Two months ago, I was watching Buffy the Vampire Slayer with my dad before I went to the movies. It was “The Body,” the episode in which Buffy comes home to find her mom dead on the couch. The episode had always been one that brought tears to Dad’s eyes and whenever we caught it, we would watch in silence. Mom would always ruin it with commentary about how many times we must have seen it and each time, including this time, we would shush her because she didn’t understand the brilliance and realism of the episode.
Dad started watching Buffy with me during the second season. It was just the right mixture of horror, thriller, drama, violence and comedy. He eventually became even more obsessed with it than I did, even going as far as to Google certain producers because he saw their names attached to other things and wanted to make sure that it was the same producers. If you knew my dad, Googling something was a bit of an adventure, since typing a name might take an hour. He would recognize an actor who played a bit part in one episode and joke, “I have no life.” However, if anyone wanted to play “The Seven Degrees of Buffy,” he would slay any opponent.
There is one scene in this episode that always made our silence go from one of attention to one of genuine immersion and relation. The Scooby Gang is getting ready to head to the morgue. Willow keeps changing outfits, trying to figure out the most appropriate, panicking about what to wear. Tara, always the comforting and loving one, doing everything she can to help Willow. Xander is angry and trying to find anyone to exact some revenge upon, whether it’s a supernatural force or a wall. Anya, a 1,000 year old demon who has never had to deal with death on a personal level, is just trying to understand. By the end of the scene, they all calm down and realize their job is to get to the morgue and be there for Buffy. Dad always loved this scene and I always knew it had a lot to do with the different ways everyone deals with death. But, I also knew that someone, if not all of them, reminded him of himself when his parents passed away. I could relate to it somewhat, because I had lost my grandparents, whom I loved very much, but it wasn’t until later that night I truly lived it and understood why it resonated so much with him.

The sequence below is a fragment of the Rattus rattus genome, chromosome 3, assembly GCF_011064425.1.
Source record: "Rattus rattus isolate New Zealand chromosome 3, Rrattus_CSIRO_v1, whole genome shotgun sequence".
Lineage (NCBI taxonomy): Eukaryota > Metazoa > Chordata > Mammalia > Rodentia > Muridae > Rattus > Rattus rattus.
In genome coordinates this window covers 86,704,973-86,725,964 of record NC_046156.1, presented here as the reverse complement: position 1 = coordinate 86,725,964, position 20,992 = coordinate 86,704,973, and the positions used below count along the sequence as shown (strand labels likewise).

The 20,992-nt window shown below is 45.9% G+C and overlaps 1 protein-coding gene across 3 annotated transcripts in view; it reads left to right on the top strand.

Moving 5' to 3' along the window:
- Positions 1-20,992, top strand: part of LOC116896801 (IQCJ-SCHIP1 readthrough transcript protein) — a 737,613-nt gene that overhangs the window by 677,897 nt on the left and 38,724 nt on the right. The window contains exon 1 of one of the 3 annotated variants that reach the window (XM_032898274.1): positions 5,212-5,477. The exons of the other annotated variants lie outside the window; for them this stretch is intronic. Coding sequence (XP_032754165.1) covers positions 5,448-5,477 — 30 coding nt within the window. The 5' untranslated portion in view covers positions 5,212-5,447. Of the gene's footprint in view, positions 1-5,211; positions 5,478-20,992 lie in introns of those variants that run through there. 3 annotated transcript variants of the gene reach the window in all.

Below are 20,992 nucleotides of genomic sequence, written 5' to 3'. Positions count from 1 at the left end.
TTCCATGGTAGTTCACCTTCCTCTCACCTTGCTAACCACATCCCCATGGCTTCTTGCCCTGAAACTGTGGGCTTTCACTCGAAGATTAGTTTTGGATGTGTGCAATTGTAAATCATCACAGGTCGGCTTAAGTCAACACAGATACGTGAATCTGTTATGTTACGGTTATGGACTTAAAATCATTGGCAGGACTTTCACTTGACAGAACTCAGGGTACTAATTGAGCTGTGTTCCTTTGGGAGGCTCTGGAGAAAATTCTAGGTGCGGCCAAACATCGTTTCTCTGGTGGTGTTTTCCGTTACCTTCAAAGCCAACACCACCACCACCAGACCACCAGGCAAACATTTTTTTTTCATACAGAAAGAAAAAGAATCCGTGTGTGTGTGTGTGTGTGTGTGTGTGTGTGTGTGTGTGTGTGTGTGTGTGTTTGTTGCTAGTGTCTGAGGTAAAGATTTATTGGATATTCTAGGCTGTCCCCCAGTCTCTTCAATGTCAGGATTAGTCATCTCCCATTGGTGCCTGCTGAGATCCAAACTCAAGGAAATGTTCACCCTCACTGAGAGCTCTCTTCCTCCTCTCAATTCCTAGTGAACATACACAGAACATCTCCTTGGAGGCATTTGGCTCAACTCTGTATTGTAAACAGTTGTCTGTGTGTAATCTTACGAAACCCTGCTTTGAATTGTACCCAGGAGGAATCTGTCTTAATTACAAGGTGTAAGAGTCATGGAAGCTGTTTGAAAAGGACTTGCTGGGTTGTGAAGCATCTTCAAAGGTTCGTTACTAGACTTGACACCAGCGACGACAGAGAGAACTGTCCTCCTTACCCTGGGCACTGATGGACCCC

Because, suddenly in the middle of a movie, I got a call that my dad, the most important person in my life and the only person who could sing along with me to every song from “Once More with Feeling,” was dead.
That night and ever since then, the following speech has been stuck in my head. Joss Whedon, I just have to say thank you writing my response for every person who wonders how I’m doing.
"I don't understand! I don't understand how this all happens. How we go through this. I mean, I knew her, and then she's... there's just a body, and I don't understand why she just can't get back in it and not be dead anymore. It's stupid. It's mortal and stupid. And Xander's crying and not talking. And I was having fruit punch, and I thought, well, Joyce will never have any more fruit punch, ever. And she'll never have eggs or yawn or brush her hair. Not ever. And no one will explain to me why."
Unfortunately, the world does not stop when something like this happens, as evidenced by my continuing to write and update this blog. I will not stop going to work, stop hanging out with my friends. I will attend the 3 weddings I am invited to this year and I will celebrate happily. I will take Meg out for her 21st birthday and make sure she has one to remember. (Or possibly not. It is her 21st afterall!) I will pay my bills and drive my car and read books and I will continue living. I will, however, never understand and I will never stop missing him. On the other hand, I will always do everything knowing that Dad is with me, especially when I am singing along to “Rest in Peace.”
And if you don’t get that last reference, look it up. You’ll like it.